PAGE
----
• Configure the USRP Ethernet interface: ifconfig eth2 192.168.10.1 netmask 255.255.255.0 up
  • Run sudo sysctl -w net.core.rmem_max=50000000 and sudo sysctl -w net.core.wmem_max=50000000
  • Check the conection and serial number of the USRP N210: uhd_find_devices. The serial number should be F331D4.
  • Set an initial configuration for the Gen-1 canceller PCB:
    root@node11-10:~ cd flexicon_orbit/fd_transceiver_simple/sub20
    root@node11-10:~/flexicon_orbit/fd_transceiver_simple/sub20# ./rf_canc_gen1_config 0 127 16 6 6
    Started...
    Sub20 device found... Serial Number is 48AB
    Device Opened!
    ...Finished programming DAC with value 0!
    ...Finished programming ATT with value 127!
    ...Finished programming CAP1 with value 16!
    ...Finished programming CAP2 with value 6!
    ...Finished programming CAP3 with value 6!
    

Running experiments

We provide two sets of experiments. One set is for GNU Radio, which are identical to the experiments described above in COSMOS and located at ~/flexicon_orbit/experiments/grc/. To run these experiments, open them from GNU radio after running the gnuradio-companion command. Please note that due to there only being one FD radio present in ORBIT, the two link experiments in GNU Radio are not supported. The flowgraphs are kept present for reference.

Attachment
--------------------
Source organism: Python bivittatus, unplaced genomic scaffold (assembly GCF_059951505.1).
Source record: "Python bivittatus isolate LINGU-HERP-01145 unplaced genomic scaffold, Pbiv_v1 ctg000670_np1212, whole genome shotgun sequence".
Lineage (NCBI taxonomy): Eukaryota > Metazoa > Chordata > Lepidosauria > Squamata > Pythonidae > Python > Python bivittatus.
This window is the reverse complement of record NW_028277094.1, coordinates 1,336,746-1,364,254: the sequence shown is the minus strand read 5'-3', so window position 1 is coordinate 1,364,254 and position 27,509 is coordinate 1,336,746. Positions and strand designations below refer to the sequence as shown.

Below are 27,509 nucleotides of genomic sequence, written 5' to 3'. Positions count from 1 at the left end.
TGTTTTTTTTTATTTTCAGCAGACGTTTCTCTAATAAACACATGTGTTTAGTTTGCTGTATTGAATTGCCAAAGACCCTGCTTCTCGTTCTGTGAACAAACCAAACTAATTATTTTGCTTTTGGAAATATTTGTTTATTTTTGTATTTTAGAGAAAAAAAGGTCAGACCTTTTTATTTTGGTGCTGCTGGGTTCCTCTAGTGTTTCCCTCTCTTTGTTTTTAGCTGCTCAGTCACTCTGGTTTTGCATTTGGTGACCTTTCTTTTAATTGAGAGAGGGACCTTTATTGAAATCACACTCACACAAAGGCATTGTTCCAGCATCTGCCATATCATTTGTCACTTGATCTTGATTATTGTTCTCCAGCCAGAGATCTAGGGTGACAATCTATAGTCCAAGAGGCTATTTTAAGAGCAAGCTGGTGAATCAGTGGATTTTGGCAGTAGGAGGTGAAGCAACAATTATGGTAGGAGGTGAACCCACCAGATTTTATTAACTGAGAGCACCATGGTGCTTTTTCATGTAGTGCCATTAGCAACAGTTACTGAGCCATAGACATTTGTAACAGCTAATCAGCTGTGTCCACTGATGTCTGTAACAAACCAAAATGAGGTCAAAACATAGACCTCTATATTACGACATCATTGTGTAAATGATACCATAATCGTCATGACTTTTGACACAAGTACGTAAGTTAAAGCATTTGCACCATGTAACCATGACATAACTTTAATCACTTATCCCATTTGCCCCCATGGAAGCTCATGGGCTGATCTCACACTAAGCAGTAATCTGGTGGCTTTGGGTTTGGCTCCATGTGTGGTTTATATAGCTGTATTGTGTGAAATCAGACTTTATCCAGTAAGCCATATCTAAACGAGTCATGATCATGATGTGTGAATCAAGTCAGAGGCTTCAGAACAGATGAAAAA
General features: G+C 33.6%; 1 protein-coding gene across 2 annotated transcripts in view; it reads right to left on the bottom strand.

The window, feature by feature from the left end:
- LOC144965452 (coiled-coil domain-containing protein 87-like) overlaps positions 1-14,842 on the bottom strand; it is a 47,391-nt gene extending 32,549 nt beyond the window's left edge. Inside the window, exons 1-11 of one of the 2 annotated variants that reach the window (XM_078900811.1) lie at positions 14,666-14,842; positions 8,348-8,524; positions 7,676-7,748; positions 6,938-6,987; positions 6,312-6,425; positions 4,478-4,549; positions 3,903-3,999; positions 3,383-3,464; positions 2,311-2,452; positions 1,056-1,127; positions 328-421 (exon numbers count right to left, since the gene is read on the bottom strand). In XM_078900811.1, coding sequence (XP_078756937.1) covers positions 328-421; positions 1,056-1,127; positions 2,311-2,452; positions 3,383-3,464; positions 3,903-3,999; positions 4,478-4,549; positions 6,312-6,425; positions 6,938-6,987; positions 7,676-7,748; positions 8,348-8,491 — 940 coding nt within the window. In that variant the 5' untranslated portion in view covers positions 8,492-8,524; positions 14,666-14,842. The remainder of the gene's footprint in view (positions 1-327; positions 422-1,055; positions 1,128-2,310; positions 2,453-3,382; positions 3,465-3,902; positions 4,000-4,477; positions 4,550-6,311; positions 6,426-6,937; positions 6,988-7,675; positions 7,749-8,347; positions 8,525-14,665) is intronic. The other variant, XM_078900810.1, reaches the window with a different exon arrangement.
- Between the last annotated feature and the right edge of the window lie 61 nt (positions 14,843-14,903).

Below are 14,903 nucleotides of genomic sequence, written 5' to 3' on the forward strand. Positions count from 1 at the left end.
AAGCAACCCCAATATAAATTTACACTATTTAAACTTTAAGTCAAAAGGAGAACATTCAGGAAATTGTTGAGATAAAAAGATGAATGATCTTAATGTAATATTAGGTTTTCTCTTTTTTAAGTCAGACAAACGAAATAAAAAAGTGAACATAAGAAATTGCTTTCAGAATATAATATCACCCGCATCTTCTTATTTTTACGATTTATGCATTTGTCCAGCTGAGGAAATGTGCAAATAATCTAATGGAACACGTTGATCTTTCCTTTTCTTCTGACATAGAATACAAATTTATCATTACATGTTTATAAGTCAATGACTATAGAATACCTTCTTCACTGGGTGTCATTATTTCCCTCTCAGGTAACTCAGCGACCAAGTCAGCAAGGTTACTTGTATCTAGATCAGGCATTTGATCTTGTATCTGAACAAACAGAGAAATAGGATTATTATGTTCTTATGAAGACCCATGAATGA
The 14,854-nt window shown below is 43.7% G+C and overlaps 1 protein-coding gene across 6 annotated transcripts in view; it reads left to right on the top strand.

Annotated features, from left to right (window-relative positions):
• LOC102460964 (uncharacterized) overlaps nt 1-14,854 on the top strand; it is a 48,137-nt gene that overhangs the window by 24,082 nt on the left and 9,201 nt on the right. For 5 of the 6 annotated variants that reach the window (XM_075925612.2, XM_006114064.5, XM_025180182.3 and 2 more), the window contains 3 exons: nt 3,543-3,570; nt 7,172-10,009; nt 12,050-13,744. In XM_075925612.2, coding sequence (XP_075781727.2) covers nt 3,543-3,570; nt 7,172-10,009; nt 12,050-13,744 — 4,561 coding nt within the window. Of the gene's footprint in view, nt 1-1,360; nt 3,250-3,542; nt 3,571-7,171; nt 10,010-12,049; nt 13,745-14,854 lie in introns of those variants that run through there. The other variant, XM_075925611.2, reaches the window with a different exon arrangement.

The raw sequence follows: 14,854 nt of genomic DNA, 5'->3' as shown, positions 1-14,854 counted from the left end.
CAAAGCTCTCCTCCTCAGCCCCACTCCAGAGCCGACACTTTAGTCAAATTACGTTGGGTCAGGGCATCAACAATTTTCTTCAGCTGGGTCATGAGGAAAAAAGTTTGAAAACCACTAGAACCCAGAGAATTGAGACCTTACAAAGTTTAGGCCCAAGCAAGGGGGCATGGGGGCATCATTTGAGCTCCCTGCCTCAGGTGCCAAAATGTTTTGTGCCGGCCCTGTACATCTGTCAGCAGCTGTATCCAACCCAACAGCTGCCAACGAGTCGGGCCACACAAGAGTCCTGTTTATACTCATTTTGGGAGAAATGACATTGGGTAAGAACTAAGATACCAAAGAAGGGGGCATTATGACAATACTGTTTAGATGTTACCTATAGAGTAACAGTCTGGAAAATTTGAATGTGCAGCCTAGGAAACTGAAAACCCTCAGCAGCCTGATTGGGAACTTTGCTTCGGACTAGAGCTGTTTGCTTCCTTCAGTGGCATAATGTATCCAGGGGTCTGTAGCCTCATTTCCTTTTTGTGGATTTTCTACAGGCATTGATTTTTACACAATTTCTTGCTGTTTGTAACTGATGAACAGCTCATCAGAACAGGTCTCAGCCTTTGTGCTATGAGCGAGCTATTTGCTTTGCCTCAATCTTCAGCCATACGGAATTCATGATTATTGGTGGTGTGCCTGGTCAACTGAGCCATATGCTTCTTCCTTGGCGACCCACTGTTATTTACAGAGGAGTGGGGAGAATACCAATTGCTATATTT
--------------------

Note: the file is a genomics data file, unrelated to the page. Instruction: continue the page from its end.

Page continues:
The other set which are based on UHD, and are legacy experiments - they implement simpler full-duplex transceivers with no available GUI and are also kept for reference.

Details on configuring the canceller PCB

Using the experiment node_level_sic_fd_gui, the experimenter can configure the RF canceller PCB using the experiment GUI. There are 2 sliders:

  • att_0 - The attenuator value for the canceller. Higher values lead to greater attenuation.
  • dac0 - The phase shifter values for the canceller.

Available Experiments

node_level_sic_fd_gui (GNU Radio)

The primary use of this experiment is to visualize the performance of the FD radio. As the Gen-1 canceller operates in a narrow band, the cancellation bandwidth will be noticeably less than the Gen-2 FD radios available in COSMOS.

In this experiment, several performance metrics are visualized:

  • The received self-interference (SI) after RF SI cancellation (SIC) and after digital SIC.
  • The received power spectra after RF SIC and after digital SIC.